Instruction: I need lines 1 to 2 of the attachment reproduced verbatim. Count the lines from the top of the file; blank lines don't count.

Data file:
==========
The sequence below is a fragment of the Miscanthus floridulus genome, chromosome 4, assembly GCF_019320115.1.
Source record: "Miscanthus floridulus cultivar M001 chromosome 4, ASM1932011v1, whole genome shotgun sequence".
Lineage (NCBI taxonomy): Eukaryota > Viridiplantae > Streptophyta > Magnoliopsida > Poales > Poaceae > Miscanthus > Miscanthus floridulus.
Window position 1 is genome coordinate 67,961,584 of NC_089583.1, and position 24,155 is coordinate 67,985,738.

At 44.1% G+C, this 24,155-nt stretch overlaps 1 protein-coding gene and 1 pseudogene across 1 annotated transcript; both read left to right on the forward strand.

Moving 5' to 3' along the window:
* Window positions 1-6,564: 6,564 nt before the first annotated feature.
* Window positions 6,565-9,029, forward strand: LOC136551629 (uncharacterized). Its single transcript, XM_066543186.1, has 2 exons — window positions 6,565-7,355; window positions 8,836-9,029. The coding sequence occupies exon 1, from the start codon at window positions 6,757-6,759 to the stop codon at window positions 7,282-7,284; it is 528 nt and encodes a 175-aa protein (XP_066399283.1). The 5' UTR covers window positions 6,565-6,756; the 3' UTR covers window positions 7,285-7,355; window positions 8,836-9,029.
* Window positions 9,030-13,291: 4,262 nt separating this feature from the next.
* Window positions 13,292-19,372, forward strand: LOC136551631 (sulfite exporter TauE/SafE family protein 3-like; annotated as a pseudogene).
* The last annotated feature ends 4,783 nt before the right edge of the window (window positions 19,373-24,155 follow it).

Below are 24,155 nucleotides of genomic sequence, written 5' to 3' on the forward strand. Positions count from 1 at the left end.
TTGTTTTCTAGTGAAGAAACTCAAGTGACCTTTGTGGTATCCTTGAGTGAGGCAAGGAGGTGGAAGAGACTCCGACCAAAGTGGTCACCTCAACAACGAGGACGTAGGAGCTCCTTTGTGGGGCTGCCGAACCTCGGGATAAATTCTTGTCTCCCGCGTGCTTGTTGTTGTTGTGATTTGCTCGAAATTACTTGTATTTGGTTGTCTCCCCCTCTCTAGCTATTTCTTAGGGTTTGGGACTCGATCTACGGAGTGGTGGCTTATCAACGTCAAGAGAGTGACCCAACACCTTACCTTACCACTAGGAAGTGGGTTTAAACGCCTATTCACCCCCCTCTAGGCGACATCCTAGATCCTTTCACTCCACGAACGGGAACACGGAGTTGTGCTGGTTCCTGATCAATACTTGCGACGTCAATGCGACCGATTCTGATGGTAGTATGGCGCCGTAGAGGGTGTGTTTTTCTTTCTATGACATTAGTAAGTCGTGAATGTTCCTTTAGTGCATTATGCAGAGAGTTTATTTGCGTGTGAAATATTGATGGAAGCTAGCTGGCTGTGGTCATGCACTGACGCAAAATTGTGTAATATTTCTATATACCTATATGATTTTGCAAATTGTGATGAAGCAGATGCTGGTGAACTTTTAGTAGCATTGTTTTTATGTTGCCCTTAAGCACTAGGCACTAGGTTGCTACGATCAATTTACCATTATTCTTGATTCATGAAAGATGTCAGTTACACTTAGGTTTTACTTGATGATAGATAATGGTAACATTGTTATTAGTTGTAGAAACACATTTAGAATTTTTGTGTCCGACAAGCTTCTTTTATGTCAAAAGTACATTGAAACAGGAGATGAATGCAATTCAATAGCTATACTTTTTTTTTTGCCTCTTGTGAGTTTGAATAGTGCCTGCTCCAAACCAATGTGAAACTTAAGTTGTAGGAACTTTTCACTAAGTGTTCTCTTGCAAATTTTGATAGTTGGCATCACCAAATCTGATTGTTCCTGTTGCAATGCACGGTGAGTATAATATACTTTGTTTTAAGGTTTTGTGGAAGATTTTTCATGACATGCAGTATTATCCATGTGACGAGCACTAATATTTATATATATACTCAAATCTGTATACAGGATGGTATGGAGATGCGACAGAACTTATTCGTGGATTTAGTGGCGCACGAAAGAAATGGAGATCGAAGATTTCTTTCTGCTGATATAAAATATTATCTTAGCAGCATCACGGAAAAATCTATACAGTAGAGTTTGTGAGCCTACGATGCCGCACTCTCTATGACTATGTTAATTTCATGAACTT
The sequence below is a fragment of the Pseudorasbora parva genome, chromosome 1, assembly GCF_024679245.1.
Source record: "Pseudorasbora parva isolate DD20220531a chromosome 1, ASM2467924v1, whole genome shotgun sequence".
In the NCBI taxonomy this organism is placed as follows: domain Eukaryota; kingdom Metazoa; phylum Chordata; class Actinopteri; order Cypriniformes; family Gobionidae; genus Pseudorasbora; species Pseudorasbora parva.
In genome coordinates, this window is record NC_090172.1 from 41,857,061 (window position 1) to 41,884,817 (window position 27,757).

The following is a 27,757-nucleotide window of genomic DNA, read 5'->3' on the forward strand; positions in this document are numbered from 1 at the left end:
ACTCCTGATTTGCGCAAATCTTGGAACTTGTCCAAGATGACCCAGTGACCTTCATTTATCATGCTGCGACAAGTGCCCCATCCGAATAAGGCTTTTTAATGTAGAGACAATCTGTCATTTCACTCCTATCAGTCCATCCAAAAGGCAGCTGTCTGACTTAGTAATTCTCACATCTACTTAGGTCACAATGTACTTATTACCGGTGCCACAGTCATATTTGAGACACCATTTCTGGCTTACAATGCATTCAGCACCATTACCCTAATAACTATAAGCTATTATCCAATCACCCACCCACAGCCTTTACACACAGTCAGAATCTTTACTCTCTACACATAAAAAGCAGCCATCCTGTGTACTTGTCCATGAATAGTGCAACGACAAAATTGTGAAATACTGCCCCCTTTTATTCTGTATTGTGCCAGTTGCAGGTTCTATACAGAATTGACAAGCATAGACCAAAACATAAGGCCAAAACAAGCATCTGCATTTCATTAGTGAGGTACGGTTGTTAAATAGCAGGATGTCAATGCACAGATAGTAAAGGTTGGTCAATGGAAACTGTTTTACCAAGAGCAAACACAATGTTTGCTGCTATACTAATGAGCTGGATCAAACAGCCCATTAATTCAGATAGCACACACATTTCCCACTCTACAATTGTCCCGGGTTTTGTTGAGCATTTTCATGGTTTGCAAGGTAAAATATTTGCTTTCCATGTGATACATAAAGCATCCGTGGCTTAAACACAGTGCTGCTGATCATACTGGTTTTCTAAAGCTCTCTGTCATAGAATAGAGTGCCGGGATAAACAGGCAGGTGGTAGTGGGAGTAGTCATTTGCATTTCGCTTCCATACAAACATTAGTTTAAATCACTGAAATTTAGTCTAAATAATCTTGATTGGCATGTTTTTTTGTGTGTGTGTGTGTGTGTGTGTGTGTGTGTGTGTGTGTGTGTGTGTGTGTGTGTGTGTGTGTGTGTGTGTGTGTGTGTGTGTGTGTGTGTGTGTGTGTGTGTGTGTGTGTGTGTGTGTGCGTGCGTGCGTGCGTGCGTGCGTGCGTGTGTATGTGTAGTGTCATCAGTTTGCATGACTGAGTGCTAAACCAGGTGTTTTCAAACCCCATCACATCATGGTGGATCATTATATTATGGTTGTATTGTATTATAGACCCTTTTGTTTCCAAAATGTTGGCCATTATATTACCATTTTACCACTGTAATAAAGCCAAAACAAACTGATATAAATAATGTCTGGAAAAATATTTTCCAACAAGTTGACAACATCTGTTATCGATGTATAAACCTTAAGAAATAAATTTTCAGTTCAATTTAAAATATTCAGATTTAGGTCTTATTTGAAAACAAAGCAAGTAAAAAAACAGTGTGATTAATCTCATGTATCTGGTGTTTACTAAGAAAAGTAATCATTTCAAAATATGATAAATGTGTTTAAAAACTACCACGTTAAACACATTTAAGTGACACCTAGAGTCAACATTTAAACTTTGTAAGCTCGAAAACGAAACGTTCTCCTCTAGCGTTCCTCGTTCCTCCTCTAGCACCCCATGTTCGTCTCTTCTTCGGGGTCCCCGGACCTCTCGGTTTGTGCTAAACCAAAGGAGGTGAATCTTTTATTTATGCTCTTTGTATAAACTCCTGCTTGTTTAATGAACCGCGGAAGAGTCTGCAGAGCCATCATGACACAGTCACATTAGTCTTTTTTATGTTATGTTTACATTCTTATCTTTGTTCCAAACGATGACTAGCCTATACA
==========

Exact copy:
The sequence below is a fragment of the Miscanthus floridulus genome, chromosome 4, assembly GCF_019320115.1.
Source record: "Miscanthus floridulus cultivar M001 chromosome 4, ASM1932011v1, whole genome shotgun sequence".